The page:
Corporate Social Responsibility

The term CSR has sometimes been supplemented or supplanted by other terms, including corporate citizenship, accountability and sustainable development (for a review, see Amaeshi and Adi 2007; Garriga and Mele 2004). The meaning of CSR differs between national (Freeman 2011; Waldman et al. 2006) and industry contexts (Frynas 2009; Runhaar and Lafferty 2009), and can change over time
(Carroll 1999; Matten and Moon 2008). Therefore, it is appropriate to define CSR as an umbrella term for a variety of concepts and practices, all of which recognize that companies have a responsibility for their impact on society and the natural environment, often beyond legal compliance and the liability of individuals (Blowfield and Frynas 2005, p. 503; cf. Matten and Crane 2005). Nonetheless, the lack of a widely accepted CSR concept remains a significant challenge for theorizing CSR.
(Frynas and Stephens, 2015: 485)

and

Whelan (2012) distinguishes between ‘Habermasian political CSR’, ‘Rawlsian political CSR’ and ‘political CSR’, while Makinen and Kourula (2012) distinguish between ‘political CSR’ and ‘new political CSR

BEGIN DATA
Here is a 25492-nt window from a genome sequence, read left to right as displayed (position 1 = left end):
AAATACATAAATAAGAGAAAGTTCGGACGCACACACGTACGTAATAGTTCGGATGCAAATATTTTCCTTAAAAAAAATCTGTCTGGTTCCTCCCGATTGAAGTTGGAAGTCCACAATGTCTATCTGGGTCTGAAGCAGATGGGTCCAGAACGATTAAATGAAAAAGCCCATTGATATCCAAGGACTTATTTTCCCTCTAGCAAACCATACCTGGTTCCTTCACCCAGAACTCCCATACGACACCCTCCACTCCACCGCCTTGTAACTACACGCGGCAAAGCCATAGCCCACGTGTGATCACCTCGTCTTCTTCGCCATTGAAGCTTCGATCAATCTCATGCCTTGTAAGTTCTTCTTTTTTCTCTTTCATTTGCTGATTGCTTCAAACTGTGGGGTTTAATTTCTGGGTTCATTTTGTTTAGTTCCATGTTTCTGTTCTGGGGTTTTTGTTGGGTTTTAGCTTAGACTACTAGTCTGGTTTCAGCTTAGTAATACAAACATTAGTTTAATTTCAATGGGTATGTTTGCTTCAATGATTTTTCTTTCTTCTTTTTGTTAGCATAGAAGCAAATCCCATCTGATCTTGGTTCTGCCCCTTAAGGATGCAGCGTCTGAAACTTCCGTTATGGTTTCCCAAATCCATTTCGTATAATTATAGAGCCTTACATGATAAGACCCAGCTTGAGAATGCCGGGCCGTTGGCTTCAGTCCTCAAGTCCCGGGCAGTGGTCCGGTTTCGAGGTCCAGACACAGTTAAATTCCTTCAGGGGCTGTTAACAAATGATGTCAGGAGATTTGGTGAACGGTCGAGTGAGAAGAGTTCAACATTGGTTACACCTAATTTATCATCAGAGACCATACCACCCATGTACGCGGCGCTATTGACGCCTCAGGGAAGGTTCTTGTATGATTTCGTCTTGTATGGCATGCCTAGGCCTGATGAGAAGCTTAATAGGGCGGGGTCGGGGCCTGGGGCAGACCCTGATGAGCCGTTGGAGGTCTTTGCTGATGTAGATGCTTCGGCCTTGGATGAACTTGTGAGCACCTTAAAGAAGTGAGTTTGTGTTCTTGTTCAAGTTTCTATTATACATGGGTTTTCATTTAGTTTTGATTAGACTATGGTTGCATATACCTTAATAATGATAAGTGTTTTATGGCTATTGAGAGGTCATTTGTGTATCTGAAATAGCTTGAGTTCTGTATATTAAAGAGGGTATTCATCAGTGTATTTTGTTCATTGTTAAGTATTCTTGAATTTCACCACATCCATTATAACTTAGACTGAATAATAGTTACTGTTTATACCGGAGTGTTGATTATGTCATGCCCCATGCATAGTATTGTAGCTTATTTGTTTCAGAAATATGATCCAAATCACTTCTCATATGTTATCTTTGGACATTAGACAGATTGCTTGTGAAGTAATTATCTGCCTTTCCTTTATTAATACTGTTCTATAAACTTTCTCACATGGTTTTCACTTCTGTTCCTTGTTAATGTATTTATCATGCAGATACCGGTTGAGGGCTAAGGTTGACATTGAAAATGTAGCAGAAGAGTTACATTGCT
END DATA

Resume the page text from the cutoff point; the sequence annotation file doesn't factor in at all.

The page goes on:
(Frynas and Stephens, 2015: 458)

Frynas, J. and Stephens, S. 2015. Political Corporate Social Responsibility: reviewing Theories and Setting New Agendas. International Journal of Management Reviews, Vol. 17, pp.483-509.

 

And those citations are

Whelan, G. (2012). The political perspective of corporate social responsibility: a critical research agenda. Business Ethics Quarterly, 22, pp. 709–737.

This might be of interest too – Whelan, G. (2013). Political corporate social responsibility: some clarifications. Business Ethics Journal Review, 1, pp. 63–68.

and

Makinen, J. and Kourula, A. (2012). Pluralism in political corporate social responsibility. Business Ethics Quarterly, 22, pp. 649–678.

Frynas and Stephens describe the Makinen and Kourula paper as presenting “a review of three key periods of political CSR literature—classic, instrumental, and new political CSR. Uses the Rawlsian conceptualization of division of moral labour within political systems to describe each period’s background political theories.”

 

See also Corporate Political Activity,  political Corporate Social Responsibility (Habermasian), political Corporate Social Responsibility (Rawlsian), political Corporate Social Responsibility

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